The Anatomical Venus–Helen Ivory

The Anatomical Venus by Helen Ivory. Bloodaxe Books, 2019. 64 pages. $9.95, paperback.

Gentlemen, the Venerina is a dissectible young woman

            presented voluptuously in her final moments.

               from The Little Venus

In the forty-eight poems that comprise Helen Ivory’s latest collection, she herself dissects society’s attitudes to women over the past 500-odd years, from the dark days of puritans and witches to our own (supposedly) enlightened era of AI and ex machina porn. The Anatomical Venus literally refers to an 18th Century wax effigy of an idealised woman, to be examined and deconstructed by (typically male) medical students, but also provides a neat metaphor for every doll, real or figurative, that has ever found itself marginalized, manipulated and misunderstood – or else confined to the eponymous house, in which

            A woman lies so tidily

            below the belly of her cooking range,

but

            A child presses fingers to a pattern of blood

            on the candy-stripe wallpaper,

            traces the outline of the pink blanket

            draped over the edge of the cot

            while her mother explains

            that something bad has happened

            in the dolls’ house.

               from The Dolls’ House Mysteries

          Helen Ivory is a feminist, an intellectual, an historian and (very nearly) a scientist, and yet above all she is an artist, not a polemicist, a poet, not a politician, and subject matter that might, in clumsier hands, have become mere manifesto is transformed into gorgeous riffs on a multifaceted theme where

            The rattle of clockwork

 fell about her feet

            as faces blazed down

            from every high place they’d been hiding.

            And the vesper, that evening star, rang out.

               from Chair

In The Anatomical Venus you will find wit and compassion, intelligence and research, realism and surrealism, allusion and illusion, history and myth. But most importantly, you will gain access to a carefully constructed work of poetry that quite simply needs to be read –

  In the third dream

  I am shining the silver

  of every smoke-tainted

  coffeehouse in Vienna.

  Spoons queue up –

  clever schoolboys

  on the first day of term –

  I polish their faces.

  All of the girl-children

  are folded lace parasols

  packed up in a casket

  at the back of the nursery.

     from Housewife Psychosis

In short, this is a wonderful (in the original sense of the word) collection, a literary wunderkammer, a work of serious intent and deft achievement that deserves an essay, not a review. The essays, I am sure, will be forthcoming. In the meantime, let this review suffice.

—Michael Paul Hogan

Congratulations, Dom Fonce!

Preorder your copy of HERE, WE BURY THE HEARTS by Dom Fonce, available September 20, 2019. Congratulations, Dom!

Maryfrances Wagner–Interview

Describe your creative space. Do you work at home, in public spaces, etc.?

I work at home.  I share an office with my husband, also a writer as well as a visual artist and drummer.  I sometimes wander off to other places to spread things out and get away from the interruptions of email.  I sometimes write when I take a walk or when I travel.  This is the time when I journal and jot down ideas and lines.  I always keep a small notebook in my purse for ideas and a notepad by my bed.  I like to mix things up a bit, but the revision stage always takes place at home.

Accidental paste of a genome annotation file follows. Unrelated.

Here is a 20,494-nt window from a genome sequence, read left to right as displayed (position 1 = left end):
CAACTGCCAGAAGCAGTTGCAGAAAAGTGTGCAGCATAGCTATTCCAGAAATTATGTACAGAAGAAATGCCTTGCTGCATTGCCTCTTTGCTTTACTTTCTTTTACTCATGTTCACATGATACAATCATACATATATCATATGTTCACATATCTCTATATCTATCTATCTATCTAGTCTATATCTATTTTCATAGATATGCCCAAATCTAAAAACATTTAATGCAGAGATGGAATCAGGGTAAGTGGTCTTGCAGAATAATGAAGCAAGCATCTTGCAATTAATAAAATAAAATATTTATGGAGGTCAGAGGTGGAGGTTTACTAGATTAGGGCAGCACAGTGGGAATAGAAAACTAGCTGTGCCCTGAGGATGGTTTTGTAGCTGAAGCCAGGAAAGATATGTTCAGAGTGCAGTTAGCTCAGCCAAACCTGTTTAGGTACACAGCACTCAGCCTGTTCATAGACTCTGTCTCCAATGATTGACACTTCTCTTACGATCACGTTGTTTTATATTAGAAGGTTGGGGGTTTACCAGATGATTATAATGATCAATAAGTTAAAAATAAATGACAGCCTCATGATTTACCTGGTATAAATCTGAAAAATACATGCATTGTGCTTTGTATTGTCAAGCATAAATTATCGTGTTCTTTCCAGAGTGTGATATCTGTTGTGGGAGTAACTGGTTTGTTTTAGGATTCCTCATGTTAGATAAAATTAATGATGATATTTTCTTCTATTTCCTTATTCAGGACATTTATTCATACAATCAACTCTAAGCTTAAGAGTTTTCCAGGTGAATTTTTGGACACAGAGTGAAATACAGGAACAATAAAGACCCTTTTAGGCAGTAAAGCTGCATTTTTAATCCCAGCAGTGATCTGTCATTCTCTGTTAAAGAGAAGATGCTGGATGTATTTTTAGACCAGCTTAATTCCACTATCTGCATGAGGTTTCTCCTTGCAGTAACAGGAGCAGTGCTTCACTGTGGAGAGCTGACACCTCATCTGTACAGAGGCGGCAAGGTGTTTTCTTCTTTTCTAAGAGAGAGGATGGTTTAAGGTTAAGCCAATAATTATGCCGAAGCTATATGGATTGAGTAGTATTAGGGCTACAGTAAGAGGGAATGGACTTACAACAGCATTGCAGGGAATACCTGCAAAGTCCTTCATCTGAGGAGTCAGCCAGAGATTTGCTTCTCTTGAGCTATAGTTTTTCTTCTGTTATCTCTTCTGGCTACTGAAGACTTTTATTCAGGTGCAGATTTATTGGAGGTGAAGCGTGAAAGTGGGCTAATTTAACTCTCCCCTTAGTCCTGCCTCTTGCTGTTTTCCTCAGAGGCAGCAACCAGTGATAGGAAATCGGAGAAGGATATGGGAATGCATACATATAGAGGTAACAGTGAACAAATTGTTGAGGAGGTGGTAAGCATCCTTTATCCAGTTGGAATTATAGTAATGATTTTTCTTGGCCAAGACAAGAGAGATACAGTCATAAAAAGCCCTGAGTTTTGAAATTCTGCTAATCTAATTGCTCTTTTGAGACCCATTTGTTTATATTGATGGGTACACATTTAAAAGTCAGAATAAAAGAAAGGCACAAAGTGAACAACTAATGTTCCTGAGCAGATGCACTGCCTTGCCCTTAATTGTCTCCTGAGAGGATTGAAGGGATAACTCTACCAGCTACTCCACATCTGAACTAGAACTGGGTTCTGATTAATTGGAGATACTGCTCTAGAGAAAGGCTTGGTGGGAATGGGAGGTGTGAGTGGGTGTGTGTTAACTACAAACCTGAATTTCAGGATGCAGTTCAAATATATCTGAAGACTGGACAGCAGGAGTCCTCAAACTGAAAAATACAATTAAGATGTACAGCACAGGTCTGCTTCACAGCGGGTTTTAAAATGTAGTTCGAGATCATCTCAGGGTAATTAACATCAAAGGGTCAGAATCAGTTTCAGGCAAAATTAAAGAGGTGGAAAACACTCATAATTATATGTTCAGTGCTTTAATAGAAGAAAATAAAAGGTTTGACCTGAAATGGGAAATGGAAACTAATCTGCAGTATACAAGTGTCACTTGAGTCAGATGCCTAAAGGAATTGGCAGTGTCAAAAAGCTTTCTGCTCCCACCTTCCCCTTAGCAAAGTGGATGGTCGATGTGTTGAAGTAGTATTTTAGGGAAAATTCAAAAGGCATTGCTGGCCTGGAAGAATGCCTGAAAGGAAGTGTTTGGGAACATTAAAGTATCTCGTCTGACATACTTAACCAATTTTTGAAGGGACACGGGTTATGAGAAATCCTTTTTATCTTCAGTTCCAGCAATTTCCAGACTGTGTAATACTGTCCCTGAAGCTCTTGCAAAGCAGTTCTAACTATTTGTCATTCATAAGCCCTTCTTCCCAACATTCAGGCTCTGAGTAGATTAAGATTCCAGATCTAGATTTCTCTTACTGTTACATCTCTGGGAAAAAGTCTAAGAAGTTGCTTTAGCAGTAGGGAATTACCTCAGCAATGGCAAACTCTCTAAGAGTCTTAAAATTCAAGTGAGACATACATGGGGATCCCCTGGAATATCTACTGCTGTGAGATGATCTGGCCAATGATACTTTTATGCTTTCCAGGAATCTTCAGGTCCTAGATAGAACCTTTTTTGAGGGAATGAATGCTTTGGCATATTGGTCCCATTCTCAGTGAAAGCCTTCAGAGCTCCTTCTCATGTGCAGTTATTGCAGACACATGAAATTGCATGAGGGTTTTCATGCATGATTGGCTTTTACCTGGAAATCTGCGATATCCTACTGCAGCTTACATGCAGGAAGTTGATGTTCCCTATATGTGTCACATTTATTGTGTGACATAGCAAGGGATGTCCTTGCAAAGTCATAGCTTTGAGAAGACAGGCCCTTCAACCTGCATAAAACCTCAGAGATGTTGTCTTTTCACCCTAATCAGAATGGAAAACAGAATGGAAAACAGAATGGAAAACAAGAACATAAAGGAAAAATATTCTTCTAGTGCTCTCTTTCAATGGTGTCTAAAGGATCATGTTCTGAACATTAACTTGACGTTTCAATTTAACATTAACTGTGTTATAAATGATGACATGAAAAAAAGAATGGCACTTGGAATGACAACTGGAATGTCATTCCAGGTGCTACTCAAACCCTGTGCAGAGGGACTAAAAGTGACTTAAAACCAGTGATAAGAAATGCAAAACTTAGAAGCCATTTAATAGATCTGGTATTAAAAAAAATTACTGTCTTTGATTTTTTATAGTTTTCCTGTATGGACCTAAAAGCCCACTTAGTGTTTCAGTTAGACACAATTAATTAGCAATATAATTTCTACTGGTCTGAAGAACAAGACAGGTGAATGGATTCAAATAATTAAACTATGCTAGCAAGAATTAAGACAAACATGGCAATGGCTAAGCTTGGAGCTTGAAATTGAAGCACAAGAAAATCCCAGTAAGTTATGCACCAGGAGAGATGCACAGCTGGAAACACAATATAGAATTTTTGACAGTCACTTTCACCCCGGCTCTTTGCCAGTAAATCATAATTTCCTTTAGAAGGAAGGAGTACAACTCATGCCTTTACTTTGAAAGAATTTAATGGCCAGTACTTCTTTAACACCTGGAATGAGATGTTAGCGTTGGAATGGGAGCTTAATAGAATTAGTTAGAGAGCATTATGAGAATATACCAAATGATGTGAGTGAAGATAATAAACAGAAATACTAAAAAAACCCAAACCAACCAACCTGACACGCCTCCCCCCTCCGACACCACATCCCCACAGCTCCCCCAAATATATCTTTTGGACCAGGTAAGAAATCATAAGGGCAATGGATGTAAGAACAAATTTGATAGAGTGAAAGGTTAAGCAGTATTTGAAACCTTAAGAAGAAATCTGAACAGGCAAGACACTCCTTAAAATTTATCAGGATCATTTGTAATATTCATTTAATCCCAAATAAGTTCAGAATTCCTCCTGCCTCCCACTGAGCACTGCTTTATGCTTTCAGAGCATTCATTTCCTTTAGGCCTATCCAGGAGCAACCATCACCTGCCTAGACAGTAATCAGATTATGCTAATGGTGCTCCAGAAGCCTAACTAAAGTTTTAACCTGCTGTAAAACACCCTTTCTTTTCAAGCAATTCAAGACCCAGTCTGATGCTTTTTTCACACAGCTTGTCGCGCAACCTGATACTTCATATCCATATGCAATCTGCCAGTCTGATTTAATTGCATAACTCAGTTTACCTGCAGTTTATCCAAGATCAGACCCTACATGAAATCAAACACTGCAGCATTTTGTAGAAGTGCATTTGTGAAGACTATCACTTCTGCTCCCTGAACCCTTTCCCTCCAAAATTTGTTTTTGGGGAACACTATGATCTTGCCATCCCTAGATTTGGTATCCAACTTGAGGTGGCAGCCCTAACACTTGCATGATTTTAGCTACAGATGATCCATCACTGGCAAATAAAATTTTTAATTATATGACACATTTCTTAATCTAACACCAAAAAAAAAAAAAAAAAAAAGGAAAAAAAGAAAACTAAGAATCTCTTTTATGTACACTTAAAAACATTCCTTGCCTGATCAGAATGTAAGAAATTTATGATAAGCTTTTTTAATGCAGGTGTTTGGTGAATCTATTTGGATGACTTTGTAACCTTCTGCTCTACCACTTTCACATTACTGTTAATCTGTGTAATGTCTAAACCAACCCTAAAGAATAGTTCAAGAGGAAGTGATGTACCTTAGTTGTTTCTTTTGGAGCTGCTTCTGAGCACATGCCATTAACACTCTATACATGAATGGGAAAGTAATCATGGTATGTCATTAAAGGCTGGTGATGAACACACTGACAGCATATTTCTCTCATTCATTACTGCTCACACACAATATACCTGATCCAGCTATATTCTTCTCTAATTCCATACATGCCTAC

What kind of materials do you use? Do you write by hand or type? What is your favorite writing utensil?

I do both.  I usually start off writing in my journal.  Once a rough draft emerges, I like to see and feel how it works typed, the way it ends up.  I’ll tinker at the computer and then run off a copy to work on by hand again where I try to fine tune for style, sound, and detail.  Then back to the computer, and this can go on many times before I’m done.

What is your routine for writing?

I try to write some every day whether it’s brainstorming something new, working on a rough draft, revising, or compiling a book.  I also read every day and do research to be sure my details are right.  As an editor myself, I realize how important it is to read the magazines before I submit because so much depends on editorial taste.  I think many writers feel unnecessary rejection because they don’t do this first.

How long have you been writing? When did you start writing?

I have been writing all of my life.  As a child I started writing very bad poems.  My mother also wrote little poems for fun, so that’s probably what started me off, and then I found that I couldn’t stop.  I took creative writing classes to learn the craft, and my MA focused in creative writing poetry.  I still experiment with varying styles and keep finding new writers to read, so that I don’t always sound like the same song.

Who is your intended, or ideal, audience? Who do you write for?

I try to write for a universal audience.  I want readers to be able to find themselves or relate to what I write about.  Of course, the hope of most poets is that we move the reader.  I always hope the reader will be moved in some way or think about what the lines mean beyond the literal.  My poetry is usually layered with meaning, but the reader does not have to understand every layer to understand the poem.

What inspires you to write? If you are blocked, what do you do?

When I am blocked, I read my favorite writers—new material by them, and their work will often inspire me.  I read on subjects I’d like to turn into poems.  I take walks every morning on a trail with my dogs, and that’s reflective, good time to think and observe.  Sometimes I try an exercise to get me to put something on paper or journal on a topic for a few minutes.  I’ve taught workshops on Writers Block and have a variety of possible things the writer can do to help get going again.  Sometimes, though, it’s a matter of going out and living a little more so that you have new material.

What other things do you do besides writing? Do you dance or play golf, etc.?